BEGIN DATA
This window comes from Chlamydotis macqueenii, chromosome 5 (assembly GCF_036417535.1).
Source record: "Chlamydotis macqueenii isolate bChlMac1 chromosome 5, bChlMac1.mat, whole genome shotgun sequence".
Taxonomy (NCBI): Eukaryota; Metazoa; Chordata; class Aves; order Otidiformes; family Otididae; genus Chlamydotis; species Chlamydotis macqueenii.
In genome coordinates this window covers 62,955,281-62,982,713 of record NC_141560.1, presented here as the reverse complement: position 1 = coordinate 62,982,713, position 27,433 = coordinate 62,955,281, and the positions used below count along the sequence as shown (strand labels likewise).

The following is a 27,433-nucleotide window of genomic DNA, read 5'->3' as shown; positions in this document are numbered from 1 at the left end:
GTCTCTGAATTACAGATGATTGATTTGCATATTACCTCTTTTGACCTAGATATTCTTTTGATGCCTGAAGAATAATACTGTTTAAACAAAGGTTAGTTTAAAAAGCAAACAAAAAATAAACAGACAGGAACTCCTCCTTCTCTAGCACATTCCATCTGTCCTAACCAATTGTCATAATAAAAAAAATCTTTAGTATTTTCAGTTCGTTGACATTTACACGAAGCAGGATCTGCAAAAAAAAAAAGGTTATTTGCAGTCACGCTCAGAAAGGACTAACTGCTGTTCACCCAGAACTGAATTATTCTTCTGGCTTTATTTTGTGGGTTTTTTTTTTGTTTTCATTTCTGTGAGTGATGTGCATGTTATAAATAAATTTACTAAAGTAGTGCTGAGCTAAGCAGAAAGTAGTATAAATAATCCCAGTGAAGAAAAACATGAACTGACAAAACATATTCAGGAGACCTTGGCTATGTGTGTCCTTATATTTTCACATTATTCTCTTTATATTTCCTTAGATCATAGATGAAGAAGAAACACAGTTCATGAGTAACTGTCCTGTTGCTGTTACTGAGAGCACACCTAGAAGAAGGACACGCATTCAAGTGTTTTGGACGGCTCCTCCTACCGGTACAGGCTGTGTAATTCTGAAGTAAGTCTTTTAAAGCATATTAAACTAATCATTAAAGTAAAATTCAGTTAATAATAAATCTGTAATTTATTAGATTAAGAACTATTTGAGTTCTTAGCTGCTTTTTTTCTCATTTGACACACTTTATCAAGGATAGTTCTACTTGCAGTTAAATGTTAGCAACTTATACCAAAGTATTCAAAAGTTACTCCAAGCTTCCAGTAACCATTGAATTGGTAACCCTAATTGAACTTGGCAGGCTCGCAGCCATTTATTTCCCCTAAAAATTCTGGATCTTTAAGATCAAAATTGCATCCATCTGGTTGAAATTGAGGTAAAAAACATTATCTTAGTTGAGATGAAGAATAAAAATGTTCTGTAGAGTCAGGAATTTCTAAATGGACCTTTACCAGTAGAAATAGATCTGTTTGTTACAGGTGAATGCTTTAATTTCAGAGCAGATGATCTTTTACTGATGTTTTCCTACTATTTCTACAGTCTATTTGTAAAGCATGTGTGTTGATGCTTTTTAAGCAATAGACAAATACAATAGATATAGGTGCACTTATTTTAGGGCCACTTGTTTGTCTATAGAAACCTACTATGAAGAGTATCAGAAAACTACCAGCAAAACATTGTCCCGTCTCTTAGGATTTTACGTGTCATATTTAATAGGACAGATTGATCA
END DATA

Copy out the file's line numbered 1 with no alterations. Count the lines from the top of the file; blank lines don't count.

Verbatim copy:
This window comes from Chlamydotis macqueenii, chromosome 5 (assembly GCF_036417535.1).